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Podcast: Racism as a public health issue
As the world continues to find solutions to the COVID-19 pandemic, society is confronting another pandemic: racism. Racism is embedded and woven into the historical fabric of the nation and finds itself throughout health care. From forced, unconsenting sterilization of Black women in the early 1900's (and among women in ICE detention in 2020) to segregated medical treatment by race and ethnicity, it is time for us to reckon with our history and work toward the structural changes necessary toward health equity. As health professionals and members of the health professionals training institutions, we must explore and embrace the difficult yet necessary work that is required of us to achieve health equity. This edition of the BFA newsletter will focus on the mission driven work being done to advance our work in dismantling structural racism and advancing racial justice in health professions education.
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Over the last few months, we have all seen the worsening of health disparities. While these disparities are being brought to light because of COVID, the systems-level and structural inequities far preceded the pandemic. The need for collective work to re-align our training institutions to meet the needs of society, toward a more just and equitable healthcare system for all, is an utmost priority. In this social mission COVID newsletter, during both Asian and Pacific Islander American Heritage and Mental Health Awareness Month and National Nurses Week, we seek to feature inspiring responses to the inequities, vitriol, and fear surrounding COVID and to ensure that we continually advance social mission for the betterment of our communities.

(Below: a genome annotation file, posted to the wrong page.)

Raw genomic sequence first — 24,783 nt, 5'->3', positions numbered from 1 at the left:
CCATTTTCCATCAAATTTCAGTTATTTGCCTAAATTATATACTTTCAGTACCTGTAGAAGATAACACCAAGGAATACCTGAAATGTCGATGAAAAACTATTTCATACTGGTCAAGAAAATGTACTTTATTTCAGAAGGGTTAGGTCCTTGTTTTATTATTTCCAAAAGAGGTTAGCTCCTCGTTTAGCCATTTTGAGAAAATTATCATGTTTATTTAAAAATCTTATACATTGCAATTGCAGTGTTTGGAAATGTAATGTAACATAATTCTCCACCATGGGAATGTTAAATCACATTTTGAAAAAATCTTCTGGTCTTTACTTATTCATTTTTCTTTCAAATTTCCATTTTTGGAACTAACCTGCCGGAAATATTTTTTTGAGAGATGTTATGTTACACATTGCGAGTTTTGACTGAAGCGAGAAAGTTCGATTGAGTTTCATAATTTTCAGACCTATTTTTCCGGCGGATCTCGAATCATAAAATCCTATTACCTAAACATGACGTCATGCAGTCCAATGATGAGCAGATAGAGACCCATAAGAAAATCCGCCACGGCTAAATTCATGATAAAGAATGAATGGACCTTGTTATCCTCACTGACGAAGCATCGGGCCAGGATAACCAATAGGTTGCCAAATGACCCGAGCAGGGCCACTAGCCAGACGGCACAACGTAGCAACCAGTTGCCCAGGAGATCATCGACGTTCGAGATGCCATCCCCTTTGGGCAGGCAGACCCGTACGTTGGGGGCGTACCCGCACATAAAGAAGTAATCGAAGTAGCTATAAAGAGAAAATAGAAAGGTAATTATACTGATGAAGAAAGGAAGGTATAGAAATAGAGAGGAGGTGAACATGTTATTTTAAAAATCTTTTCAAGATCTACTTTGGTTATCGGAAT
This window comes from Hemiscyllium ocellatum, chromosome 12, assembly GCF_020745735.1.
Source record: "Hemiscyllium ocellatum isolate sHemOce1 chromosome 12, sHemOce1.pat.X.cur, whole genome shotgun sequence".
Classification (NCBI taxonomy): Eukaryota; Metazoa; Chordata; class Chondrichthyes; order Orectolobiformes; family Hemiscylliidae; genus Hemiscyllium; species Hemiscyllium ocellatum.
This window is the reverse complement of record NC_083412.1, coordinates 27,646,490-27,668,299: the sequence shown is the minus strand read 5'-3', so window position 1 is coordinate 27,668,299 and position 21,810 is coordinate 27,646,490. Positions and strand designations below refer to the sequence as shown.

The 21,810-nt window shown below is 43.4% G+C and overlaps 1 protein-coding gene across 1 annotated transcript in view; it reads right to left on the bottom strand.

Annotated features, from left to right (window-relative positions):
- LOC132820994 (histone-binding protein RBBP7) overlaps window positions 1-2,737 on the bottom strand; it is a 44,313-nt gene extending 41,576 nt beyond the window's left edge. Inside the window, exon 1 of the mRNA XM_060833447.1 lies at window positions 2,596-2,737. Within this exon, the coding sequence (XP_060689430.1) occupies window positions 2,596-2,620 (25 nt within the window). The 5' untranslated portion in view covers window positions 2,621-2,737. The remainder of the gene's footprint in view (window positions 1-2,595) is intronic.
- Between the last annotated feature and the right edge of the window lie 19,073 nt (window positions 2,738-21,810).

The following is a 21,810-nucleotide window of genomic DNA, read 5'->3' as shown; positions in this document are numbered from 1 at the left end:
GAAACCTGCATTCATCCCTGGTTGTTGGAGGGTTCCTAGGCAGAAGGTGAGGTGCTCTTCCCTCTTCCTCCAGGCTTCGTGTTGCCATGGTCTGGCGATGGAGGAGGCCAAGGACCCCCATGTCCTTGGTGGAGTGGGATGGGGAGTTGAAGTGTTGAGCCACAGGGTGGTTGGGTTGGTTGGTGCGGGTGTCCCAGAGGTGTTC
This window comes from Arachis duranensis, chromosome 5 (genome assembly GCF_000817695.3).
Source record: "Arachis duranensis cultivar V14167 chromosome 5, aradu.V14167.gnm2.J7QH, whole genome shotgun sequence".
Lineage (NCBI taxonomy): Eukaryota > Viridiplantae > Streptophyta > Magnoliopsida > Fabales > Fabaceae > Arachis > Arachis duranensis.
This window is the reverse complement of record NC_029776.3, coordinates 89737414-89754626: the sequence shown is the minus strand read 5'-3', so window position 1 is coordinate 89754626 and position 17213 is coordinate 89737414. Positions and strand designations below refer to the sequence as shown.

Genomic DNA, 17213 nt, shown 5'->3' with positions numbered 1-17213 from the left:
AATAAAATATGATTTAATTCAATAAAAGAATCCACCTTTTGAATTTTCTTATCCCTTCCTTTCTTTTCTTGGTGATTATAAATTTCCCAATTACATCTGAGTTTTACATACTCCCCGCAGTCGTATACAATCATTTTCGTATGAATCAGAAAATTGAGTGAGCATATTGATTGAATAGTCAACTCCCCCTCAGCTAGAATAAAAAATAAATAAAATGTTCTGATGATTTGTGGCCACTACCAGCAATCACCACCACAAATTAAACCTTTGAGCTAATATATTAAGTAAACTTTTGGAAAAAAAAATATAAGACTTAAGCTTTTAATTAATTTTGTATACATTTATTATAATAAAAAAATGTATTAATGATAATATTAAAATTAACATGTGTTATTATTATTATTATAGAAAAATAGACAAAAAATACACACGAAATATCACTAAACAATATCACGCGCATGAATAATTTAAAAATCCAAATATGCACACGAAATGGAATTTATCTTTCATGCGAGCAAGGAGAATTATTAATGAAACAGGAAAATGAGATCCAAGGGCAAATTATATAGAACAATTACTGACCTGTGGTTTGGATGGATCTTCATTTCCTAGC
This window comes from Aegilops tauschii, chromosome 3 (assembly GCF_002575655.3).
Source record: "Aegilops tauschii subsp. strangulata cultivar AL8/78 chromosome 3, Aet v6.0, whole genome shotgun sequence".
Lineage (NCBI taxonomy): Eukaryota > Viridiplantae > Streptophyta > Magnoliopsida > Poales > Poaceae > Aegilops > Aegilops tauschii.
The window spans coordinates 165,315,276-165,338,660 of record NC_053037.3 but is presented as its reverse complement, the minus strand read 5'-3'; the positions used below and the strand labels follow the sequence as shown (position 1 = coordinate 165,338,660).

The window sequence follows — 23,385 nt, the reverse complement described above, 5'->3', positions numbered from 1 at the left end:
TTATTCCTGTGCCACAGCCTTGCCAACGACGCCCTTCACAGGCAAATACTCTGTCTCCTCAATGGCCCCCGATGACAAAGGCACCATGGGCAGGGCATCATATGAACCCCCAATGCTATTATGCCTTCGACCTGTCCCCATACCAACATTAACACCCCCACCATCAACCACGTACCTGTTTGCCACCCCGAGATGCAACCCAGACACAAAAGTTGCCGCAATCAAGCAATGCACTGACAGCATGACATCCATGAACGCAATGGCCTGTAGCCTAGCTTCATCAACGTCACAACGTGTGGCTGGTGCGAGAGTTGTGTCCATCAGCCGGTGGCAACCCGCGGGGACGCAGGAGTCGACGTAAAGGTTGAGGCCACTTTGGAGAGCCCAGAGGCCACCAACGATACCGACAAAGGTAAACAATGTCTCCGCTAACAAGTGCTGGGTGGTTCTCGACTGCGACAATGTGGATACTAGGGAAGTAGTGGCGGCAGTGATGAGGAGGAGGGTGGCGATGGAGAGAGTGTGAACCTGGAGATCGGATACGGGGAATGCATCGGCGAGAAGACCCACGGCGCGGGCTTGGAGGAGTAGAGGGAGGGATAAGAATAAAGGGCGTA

The Beyond Flexner Alliance also wants to take this opportunity to highlight valuable resources for the emotional and spiritual health of all of our colleagues who are working in these unprecedented times. It has been a humbling experience for all of us, and we send our sincerest condolences to each and every one of you who has lost family or friends. May we continue to grow stronger as a social mission community and get through this together.
“We cannot become what we want by remaining what we are.” - Octavia Butler
Native American Heritage Month Health Equity Newsletter
This month, our newsletter focuses on the often neglected population of 5.2 million Native Americans in the United States in honor of Native American Heritage Month. This sizeable population suffers from staggering health disparities compared with the US general population. Native Americans die 5.5 years earlier than the average American. Compared to white Americans, Native Americans suffer nearly twice the rate of diabetes, COPD, obesity, and liver disease and are 60% more likely to suffer from depression and twice as likely to attempt suicide.